Crimea returned to Russia after a referendum on the peninsula.
The Munich Agreement served as a “trigger” and made World War II inevitable. The Munich Agreement showed to the Soviet Union that Western countries would deal with security issues without taking its interests into account. In fact, they could even create an anti-Soviet front, if needed. Nevertheless, the Soviet Union did its utmost to use every chance of creating an anti-Hitler coalition, despite the double-dealing on the part of Western countries. However, the Soviet leadership saw how attempts were made to leave the Soviet Union alone to deal with Germany and its allies. Bearing in mind this real threat, Soviet leaders sought to buy precious time needed to strengthen the country’s defences.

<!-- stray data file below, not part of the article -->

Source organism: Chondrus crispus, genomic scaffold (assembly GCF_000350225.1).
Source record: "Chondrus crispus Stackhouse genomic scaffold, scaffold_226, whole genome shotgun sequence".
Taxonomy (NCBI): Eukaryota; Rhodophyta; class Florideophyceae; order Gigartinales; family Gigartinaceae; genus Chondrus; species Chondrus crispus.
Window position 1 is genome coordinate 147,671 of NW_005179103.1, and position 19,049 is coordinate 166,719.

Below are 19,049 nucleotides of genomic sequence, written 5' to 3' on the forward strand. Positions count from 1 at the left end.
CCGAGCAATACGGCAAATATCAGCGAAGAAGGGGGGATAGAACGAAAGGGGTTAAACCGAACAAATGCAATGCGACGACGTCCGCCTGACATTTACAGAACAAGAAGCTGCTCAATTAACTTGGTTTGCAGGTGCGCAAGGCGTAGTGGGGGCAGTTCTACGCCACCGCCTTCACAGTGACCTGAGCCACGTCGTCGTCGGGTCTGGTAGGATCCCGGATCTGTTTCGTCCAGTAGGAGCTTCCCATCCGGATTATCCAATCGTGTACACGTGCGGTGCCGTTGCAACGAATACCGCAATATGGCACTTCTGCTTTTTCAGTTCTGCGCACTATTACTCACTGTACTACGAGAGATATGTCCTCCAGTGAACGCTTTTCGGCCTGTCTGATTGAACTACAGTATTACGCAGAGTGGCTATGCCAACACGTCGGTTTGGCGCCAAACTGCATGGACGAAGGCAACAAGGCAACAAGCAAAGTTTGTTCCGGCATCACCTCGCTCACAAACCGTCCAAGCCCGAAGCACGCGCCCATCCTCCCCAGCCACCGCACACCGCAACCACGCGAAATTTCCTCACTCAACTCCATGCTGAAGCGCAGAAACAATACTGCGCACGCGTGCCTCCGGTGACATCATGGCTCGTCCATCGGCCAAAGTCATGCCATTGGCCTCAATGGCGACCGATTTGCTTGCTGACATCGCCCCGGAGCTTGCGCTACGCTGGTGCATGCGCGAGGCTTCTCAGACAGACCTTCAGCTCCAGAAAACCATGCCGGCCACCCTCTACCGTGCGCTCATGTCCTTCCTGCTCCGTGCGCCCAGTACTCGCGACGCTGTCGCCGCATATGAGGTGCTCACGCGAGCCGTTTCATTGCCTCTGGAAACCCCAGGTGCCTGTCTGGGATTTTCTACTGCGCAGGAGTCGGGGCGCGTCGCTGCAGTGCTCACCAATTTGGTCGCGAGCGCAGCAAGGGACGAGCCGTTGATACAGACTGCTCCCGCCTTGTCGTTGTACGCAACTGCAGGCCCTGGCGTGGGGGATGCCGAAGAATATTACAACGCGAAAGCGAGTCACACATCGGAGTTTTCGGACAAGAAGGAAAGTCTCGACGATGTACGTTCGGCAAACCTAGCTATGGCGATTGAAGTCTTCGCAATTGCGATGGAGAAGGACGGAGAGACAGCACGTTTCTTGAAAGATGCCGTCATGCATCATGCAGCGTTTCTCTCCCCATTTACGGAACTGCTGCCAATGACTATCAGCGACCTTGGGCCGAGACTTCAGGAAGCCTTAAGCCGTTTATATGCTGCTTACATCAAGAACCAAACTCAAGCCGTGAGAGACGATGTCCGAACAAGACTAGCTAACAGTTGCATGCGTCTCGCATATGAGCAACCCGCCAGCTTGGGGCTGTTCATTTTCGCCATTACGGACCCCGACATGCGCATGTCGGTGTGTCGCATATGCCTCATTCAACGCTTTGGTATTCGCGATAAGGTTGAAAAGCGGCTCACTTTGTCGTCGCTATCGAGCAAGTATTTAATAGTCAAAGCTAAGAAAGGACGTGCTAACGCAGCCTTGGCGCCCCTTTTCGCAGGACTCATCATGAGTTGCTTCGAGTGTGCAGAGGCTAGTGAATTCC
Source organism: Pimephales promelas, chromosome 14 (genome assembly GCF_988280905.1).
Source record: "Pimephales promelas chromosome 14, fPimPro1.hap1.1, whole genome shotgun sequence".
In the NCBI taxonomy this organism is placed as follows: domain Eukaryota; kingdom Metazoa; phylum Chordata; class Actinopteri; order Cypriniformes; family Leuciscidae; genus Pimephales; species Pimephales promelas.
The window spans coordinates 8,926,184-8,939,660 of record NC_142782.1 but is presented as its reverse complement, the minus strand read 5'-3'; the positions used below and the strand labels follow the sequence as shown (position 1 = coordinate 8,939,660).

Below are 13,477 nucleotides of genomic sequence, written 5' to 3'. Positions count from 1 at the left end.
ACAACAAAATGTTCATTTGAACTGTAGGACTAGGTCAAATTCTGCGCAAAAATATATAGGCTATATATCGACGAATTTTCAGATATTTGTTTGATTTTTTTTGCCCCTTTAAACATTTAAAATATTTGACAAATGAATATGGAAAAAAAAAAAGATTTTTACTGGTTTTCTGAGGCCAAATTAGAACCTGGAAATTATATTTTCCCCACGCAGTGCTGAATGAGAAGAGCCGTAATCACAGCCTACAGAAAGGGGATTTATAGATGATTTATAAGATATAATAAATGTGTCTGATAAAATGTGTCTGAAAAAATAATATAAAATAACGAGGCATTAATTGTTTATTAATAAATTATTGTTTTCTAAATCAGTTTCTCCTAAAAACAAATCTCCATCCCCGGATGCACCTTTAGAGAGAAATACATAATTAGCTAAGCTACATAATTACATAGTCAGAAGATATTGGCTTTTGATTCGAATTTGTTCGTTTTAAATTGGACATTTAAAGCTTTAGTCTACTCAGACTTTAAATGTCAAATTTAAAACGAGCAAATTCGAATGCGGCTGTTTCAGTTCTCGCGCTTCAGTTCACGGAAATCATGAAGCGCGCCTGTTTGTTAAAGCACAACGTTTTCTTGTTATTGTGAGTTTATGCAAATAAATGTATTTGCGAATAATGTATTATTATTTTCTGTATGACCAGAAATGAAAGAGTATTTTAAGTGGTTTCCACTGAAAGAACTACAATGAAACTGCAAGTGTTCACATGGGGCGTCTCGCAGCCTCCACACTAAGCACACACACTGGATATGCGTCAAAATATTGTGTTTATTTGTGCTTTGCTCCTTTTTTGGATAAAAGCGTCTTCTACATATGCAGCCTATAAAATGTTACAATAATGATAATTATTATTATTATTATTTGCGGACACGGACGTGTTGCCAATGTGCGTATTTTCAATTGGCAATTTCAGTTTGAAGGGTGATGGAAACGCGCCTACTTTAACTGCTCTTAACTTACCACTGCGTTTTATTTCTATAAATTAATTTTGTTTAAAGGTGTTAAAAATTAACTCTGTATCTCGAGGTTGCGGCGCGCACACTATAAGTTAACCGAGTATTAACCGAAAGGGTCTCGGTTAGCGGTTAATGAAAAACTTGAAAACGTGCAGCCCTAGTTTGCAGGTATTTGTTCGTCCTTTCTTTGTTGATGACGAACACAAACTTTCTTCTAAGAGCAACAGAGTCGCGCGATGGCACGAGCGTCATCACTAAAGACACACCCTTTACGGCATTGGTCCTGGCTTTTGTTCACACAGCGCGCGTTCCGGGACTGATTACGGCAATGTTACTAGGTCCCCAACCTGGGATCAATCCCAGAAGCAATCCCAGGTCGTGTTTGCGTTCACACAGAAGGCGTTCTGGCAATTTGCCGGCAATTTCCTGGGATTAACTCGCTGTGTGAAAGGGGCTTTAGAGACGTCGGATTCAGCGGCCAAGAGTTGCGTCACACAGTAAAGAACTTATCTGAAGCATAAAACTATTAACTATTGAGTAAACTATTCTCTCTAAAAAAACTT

This message is part of the Kremlin’s policy of historical revisionism which attempts to portray Russia's role in World War II as non-aggressive and to blame the West for the failure to create an anti-Nazi coalition with the Soviet Union. This narrative essentially blames the West for the outbreak of World War II, and seeks to relativise and erode the disastrous historical role of the Ribbentrop-Molotov Pact (the Treaty of Non-Aggression between Germany and the Soviet Union) by stating that other countries signed various international agreements with Adolf Hitler throughout the 1930s, and to argue that it was the Munich Agreement that triggered WWII. The article’s claim that the failure to create an anti-Nazi alliance between Western powers and the Soviet Union in the late 1930s is entirely the West’s fault is not true. This failure was due to deep mutual mistrust between Western democracies and the Soviet Union. On the one hand, mass terror inside the Soviet Union made many European policy-makers wary of entering into an alliance with Moscow, especially because thousands of experienced Soviet military officers were imprisoned or executed during this purge. On the other hand, Stalin perceived that Western powers, especially after the Munich Agreement, looked with favour on Germany’s eastward expansion. Furthermore, he played a “double game”, negotiating the creation of an anti-Nazi alliance with France and the UK, and at the same time discussing with Berlin a possibile Soviet-Nazi rapproachment. The Munich Agreement has always been a symbol of “appeasement policy", it was widely criticised and proved to be a disastrous move. Great Britain and France, without inviting Czechoslovakia decided that, for the sake of peace in Europe, the Sudetenland region, which was predominantly inhabited by Germans, must be surrendered to Germany. However, when Germany itself destroyed the Munich Pact and occupied Prague in March 1939, Anglo-French policy towards Nazi Germany changed fundamentally from appeasement to resistance. Britain and France approached various governments, including Russia, about the need for forming a coalition to oppose further German aggression. The Molotov-Ribentropp Pact was signed on August 23, 1939. Its secret protocols divided Eastern and Central Europe into German and Soviet spheres of influence. The signing of this Pact enabled the German and Soviet military aggression against Poland in September 1939, which resulted in the occupation of this country by Germany and USSR, triggering the beginning of World War II.The Pact also led in 1940 to the Soviet occupation and annexation of the three Baltic states -- which did not regain their independence until the collapse of the Soviet Union in 1991. Read more about the Molotov-Ribbentrop Pact: The Night Stalin and Hitler Redrew the Map of Europe. Read previous cases claiming that the Soviet Union was forced to sign the Molotov-Ribbentrop Pact , that Western democracies are primarily responsible for the outbreak of World War II and that the Munich agreement triggered World War II.